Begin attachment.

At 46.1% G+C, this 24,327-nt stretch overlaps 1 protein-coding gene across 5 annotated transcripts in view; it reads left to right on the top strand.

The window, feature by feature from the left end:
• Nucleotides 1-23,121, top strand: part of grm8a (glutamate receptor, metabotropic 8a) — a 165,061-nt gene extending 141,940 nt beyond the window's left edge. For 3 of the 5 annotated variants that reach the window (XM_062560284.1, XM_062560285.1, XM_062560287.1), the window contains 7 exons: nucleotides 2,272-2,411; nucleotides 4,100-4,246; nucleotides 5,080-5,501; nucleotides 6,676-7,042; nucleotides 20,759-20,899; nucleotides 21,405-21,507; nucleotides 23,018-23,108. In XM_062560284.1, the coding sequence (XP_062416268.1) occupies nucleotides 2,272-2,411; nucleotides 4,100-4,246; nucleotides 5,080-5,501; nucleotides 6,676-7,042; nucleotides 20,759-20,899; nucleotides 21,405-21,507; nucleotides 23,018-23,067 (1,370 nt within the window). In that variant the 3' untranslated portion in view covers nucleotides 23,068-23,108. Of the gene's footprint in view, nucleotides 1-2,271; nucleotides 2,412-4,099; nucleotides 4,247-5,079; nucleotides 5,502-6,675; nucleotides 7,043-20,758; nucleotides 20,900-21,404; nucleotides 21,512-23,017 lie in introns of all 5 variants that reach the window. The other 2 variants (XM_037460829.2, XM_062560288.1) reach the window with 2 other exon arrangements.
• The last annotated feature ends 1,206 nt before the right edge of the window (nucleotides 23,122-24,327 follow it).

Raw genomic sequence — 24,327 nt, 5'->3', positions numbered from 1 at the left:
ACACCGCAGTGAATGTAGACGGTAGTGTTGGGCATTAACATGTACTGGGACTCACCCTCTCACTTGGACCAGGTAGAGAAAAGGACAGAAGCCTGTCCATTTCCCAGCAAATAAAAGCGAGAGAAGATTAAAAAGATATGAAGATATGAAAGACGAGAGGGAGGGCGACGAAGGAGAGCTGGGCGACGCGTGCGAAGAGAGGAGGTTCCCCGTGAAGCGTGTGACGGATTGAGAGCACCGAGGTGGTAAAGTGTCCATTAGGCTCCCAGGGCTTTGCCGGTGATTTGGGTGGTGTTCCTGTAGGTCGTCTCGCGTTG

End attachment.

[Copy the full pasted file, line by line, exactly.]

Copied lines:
At 46.1% G+C, this 24,327-nt stretch overlaps 1 protein-coding gene across 5 annotated transcripts in view; it reads left to right on the top strand.

The window, feature by feature from the left end:
• Nucleotides 1-23,121, top strand: part of grm8a (glutamate receptor, metabotropic 8a) — a 165,061-nt gene extending 141,940 nt beyond the window's left edge. For 3 of the 5 annotated variants that reach the window (XM_062560284.1, XM_062560285.1, XM_062560287.1), the window contains 7 exons: nucleotides 2,272-2,411; nucleotides 4,100-4,246; nucleotides 5,080-5,501; nucleotides 6,676-7,042; nucleotides 20,759-20,899; nucleotides 21,405-21,507; nucleotides 23,018-23,108. In XM_062560284.1, the coding sequence (XP_062416268.1) occupies nucleotides 2,272-2,411; nucleotides 4,100-4,246; nucleotides 5,080-5,501; nucleotides 6,676-7,042; nucleotides 20,759-20,899; nucleotides 21,405-21,507; nucleotides 23,018-23,067 (1,370 nt within the window). In that variant the 3' untranslated portion in view covers nucleotides 23,068-23,108. Of the gene's footprint in view, nucleotides 1-2,271; nucleotides 2,412-4,099; nucleotides 4,247-5,079; nucleotides 5,502-6,675; nucleotides 7,043-20,758; nucleotides 20,900-21,404; nucleotides 21,512-23,017 lie in introns of all 5 variants that reach the window. The other 2 variants (XM_037460829.2, XM_062560288.1) reach the window with 2 other exon arrangements.
• The last annotated feature ends 1,206 nt before the right edge of the window (nucleotides 23,122-24,327 follow it).

Raw genomic sequence — 24,327 nt, 5'->3', positions numbered from 1 at the left:
ACACCGCAGTGAATGTAGACGGTAGTGTTGGGCATTAACATGTACTGGGACTCACCCTCTCACTTGGACCAGGTAGAGAAAAGGACAGAAGCCTGTCCATTTCCCAGCAAATAAAAGCGAGAGAAGATTAAAAAGATATGAAGATATGAAAGACGAGAGGGAGGGCGACGAAGGAGAGCTGGGCGACGCGTGCGAAGAGAGGAGGTTCCCCGTGAAGCGTGTGACGGATTGAGAGCACCGAGGTGGTAAAGTGTCCATTAGGCTCCCAGGGCTTTGCCGGTGATTTGGGTGGTGTTCCTGTAGGTCGTCTCGCGTTG